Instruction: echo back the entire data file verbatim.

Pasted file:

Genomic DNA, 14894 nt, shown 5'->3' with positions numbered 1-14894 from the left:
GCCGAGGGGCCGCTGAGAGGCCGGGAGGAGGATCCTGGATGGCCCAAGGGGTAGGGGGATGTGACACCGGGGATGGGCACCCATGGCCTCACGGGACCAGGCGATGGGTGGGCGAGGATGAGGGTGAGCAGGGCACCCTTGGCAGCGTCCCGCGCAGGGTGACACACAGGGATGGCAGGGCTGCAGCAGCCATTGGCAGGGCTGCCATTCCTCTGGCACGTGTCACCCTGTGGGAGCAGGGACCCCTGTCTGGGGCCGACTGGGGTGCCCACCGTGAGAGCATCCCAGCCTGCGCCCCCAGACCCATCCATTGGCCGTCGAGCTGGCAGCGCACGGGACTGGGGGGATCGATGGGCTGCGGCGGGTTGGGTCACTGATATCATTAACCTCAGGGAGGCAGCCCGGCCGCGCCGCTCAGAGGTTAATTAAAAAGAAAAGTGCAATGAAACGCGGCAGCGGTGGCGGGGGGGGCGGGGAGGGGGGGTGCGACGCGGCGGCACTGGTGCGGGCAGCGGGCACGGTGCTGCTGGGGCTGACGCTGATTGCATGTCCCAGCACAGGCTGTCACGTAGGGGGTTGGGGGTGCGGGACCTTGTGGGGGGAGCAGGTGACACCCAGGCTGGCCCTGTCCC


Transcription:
Genomic DNA, 14894 nt, shown 5'->3' with positions numbered 1-14894 from the left:
GCCGAGGGGCCGCTGAGAGGCCGGGAGGAGGATCCTGGATGGCCCAAGGGGTAGGGGGATGTGACACCGGGGATGGGCACCCATGGCCTCACGGGACCAGGCGATGGGTGGGCGAGGATGAGGGTGAGCAGGGCACCCTTGGCAGCGTCCCGCGCAGGGTGACACACAGGGATGGCAGGGCTGCAGCAGCCATTGGCAGGGCTGCCATTCCTCTGGCACGTGTCACCCTGTGGGAGCAGGGACCCCTGTCTGGGGCCGACTGGGGTGCCCACCGTGAGAGCATCCCAGCCTGCGCCCCCAGACCCATCCATTGGCCGTCGAGCTGGCAGCGCACGGGACTGGGGGGATCGATGGGCTGCGGCGGGTTGGGTCACTGATATCATTAACCTCAGGGAGGCAGCCCGGCCGCGCCGCTCAGAGGTTAATTAAAAAGAAAAGTGCAATGAAACGCGGCAGCGGTGGCGGGGGGGGCGGGGAGGGGGGGTGCGACGCGGCGGCACTGGTGCGGGCAGCGGGCACGGTGCTGCTGGGGCTGACGCTGATTGCATGTCCCAGCACAGGCTGTCACGTAGGGGGTTGGGGGTGCGGGACCTTGTGGGGGGAGCAGGTGACACCCAGGCTGGCCCTGTCCC